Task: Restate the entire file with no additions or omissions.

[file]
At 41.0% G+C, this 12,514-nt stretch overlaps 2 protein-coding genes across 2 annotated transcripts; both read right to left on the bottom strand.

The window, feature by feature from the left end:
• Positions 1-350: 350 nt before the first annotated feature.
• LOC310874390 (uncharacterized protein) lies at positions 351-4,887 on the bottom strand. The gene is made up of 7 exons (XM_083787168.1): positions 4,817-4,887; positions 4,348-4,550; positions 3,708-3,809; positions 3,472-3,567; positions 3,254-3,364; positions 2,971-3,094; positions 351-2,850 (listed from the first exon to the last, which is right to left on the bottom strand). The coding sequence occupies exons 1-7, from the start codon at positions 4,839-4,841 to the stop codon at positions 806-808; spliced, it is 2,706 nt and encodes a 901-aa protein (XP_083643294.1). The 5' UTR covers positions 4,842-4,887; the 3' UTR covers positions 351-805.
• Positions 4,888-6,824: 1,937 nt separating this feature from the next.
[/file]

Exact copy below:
At 41.0% G+C, this 12,514-nt stretch overlaps 2 protein-coding genes across 2 annotated transcripts; both read right to left on the bottom strand.

The window, feature by feature from the left end:
• Positions 1-350: 350 nt before the first annotated feature.
• LOC310874390 (uncharacterized protein) lies at positions 351-4,887 on the bottom strand. The gene is made up of 7 exons (XM_083787168.1): positions 4,817-4,887; positions 4,348-4,550; positions 3,708-3,809; positions 3,472-3,567; positions 3,254-3,364; positions 2,971-3,094; positions 351-2,850 (listed from the first exon to the last, which is right to left on the bottom strand). The coding sequence occupies exons 1-7, from the start codon at positions 4,839-4,841 to the stop codon at positions 806-808; spliced, it is 2,706 nt and encodes a 901-aa protein (XP_083643294.1). The 5' UTR covers positions 4,842-4,887; the 3' UTR covers positions 351-805.
• Positions 4,888-6,824: 1,937 nt separating this feature from the next.